On social media, Toronto teacher Morris has been doling out advice on how to decompress — words he hopes to live by, despite knowing his back-to-school anxiety usually kicks in by August. He’s starting his summer with small goals — like filling up his bike tires and going for weekly rides — but he also knows he wants to choose a new novel for his students this fall, so he figures he’ll soon begin researching a new book and then thinking about how he’ll teach it.

“You don’t want to be the teacher that just comes back to a school year without any growth.”

But as in any profession, there are always a few bad apples who do the bare minimum. “We can all name one or two exceptions that don’t mind being bad at it, but it’s such a difficult job that they don’t last very long,” said Sarah Barrett, an associate professor with faculty of education at York University.

Peel teacher Lyons agrees. “Summers off are great. I am not going to deny that, it’s a lovely benefit,” but if people go into the profession in order to have “summers off,” she said, “they probably won’t last more than five years.”

According to 2021 data from the Ontario College of Teachers, 17 per cent of teachers were no longer practising at five years. In the U.S. where salaries are generally lower, the attrition rate after five years is more than 44 per cent.

York University’s Barrett notes that because teachers in Ontario are paid well enough, the best and brightest still want to do the job.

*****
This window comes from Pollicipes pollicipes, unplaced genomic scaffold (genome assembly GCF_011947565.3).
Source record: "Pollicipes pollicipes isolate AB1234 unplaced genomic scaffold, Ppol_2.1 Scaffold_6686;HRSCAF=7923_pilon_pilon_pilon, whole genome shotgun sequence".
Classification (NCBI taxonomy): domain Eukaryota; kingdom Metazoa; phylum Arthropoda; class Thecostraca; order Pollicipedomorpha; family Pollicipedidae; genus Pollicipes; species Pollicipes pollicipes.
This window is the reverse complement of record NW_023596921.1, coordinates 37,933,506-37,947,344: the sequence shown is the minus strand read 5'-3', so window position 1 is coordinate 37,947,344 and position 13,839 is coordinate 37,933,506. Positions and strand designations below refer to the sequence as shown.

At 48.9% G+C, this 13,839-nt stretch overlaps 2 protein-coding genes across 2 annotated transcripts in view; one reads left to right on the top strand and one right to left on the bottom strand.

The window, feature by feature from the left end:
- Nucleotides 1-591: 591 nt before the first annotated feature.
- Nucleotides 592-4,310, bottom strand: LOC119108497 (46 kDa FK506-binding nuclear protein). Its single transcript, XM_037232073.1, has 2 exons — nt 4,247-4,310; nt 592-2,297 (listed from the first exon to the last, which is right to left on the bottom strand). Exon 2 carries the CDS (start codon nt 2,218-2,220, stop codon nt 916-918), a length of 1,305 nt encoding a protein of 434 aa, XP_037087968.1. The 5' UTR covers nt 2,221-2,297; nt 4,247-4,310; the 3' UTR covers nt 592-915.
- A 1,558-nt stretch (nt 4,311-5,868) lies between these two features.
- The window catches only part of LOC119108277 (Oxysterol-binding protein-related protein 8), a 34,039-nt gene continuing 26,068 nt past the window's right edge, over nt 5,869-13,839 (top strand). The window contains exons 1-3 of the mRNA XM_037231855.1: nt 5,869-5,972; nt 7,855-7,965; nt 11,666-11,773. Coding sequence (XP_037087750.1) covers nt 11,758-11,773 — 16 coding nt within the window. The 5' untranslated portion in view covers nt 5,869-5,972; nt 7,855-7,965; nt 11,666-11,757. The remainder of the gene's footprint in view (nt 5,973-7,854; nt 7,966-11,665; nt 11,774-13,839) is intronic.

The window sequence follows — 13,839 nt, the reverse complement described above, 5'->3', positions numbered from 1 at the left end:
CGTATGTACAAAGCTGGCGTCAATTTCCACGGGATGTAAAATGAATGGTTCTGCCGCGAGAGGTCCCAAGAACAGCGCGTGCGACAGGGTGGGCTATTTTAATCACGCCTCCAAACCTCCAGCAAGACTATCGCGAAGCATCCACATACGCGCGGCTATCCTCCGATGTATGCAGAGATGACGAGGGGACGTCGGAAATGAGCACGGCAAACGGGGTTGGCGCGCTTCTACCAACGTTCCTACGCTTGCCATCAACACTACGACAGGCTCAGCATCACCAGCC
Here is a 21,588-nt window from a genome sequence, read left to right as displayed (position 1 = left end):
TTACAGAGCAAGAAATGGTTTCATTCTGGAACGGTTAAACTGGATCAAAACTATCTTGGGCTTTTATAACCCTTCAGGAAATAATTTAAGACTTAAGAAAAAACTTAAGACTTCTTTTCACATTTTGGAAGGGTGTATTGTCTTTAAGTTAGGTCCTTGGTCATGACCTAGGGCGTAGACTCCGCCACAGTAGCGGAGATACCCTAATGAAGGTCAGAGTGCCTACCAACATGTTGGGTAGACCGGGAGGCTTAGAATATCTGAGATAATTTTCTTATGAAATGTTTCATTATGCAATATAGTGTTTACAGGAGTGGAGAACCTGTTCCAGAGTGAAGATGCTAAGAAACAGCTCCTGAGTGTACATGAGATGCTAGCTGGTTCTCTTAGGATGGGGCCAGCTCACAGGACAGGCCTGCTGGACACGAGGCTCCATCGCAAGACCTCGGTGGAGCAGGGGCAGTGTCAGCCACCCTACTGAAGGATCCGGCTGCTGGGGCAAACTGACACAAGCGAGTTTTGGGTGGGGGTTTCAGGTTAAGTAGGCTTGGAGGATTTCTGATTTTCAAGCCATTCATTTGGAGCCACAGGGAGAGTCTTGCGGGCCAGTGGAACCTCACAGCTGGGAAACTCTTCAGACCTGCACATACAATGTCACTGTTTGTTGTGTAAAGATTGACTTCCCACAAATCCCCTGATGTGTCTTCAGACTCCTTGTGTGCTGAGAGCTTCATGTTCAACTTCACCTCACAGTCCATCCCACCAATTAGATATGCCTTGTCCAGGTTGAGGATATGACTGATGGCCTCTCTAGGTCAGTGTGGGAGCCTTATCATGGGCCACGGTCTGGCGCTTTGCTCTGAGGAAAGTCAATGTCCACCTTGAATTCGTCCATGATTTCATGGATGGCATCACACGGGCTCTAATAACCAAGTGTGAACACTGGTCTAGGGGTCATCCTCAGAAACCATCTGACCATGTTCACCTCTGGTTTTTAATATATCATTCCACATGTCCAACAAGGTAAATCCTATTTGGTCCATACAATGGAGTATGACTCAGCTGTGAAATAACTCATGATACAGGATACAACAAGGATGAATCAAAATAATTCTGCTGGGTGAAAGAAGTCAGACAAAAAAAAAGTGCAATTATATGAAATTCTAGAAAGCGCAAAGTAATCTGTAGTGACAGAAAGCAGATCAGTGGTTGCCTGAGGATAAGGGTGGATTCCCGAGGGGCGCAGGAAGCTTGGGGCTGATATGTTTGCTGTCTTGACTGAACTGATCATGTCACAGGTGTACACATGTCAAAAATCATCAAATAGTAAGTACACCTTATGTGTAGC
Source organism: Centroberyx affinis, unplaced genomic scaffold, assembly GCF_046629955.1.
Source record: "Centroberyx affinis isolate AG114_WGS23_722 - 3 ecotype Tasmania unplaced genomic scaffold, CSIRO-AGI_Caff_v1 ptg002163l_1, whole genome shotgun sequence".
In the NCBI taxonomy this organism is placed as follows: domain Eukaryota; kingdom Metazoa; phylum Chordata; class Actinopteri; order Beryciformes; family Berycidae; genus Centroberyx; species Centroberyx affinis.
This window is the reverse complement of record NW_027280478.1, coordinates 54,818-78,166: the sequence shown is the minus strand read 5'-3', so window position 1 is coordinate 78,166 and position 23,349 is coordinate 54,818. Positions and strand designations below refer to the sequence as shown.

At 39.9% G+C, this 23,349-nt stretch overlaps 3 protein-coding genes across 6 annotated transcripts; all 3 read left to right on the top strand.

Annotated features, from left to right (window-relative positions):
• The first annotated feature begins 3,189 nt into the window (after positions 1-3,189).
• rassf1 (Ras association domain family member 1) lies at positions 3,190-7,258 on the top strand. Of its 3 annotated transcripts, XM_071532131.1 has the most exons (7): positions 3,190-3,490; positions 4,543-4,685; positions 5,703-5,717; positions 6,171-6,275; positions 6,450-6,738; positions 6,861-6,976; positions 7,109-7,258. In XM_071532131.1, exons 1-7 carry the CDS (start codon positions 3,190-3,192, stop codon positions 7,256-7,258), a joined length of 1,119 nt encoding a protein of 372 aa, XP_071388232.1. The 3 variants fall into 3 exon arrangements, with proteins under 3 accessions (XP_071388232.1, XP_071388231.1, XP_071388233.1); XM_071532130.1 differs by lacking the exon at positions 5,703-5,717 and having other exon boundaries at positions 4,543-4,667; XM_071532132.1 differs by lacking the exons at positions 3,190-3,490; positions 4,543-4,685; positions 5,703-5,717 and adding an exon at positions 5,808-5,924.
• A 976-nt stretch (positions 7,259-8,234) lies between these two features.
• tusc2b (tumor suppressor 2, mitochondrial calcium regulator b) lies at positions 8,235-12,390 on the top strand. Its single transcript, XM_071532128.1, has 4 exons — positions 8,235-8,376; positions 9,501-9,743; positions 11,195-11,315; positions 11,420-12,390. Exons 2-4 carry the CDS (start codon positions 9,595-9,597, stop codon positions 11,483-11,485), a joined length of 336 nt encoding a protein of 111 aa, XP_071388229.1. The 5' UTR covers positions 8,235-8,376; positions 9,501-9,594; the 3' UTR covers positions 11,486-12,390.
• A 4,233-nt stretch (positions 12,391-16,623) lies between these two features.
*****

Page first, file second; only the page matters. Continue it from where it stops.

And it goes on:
“It is indicative of how important we think education is that we pay teachers as well as we do. Given how smart they are and how hard it is to get into (university) programs, they could do other things if they wanted to and get paid better.”

For Shibata, there are no “other things.” She says teaching is “the best job in the world,” and brings her great joy.

She believes public criticism over benefits, like the summer break, are fuelled by poor work conditions elsewhere.

“People wish they could have better. And honestly, I wish everyone could have better,” she said. “But instead of cutting down people who have good working conditions, who make a living wage, who have a pension, who have holidays, instead of ragging on them, what we need to be doing is ragging on institutions that are not providing that for their workers.”

Before Shibata dives deeply into the new language curriculum, she intends to spend time with her daughter, as well as catch up on dental and eye appointments she couldn’t fit in during the academic year. And she will rest.

It’s all self-care she describes as “trickle-down wellness.”

“When we take care of the people who are taking care of our kids, then our kids do better,” she said.

“I don’t want my child’s teacher next year to be feeling burnt out and horrible and June-tired in September. I want that teacher to be refreshed and happy and so excited to meet my kid and to understand and meet her needs.”

Clarification — July 10, 2023: A previous verion of this article did not make clear that Ontario teacher pensions have been indexed at inflation since 2018. As well, in Ontario, AQ courses are accredited by the Ontario College of Teachers (OCT), and offered by teachers’ unions, universities and school boards. They are not offered by OCT.

Article originally published via The Standard on July 9th, 2023.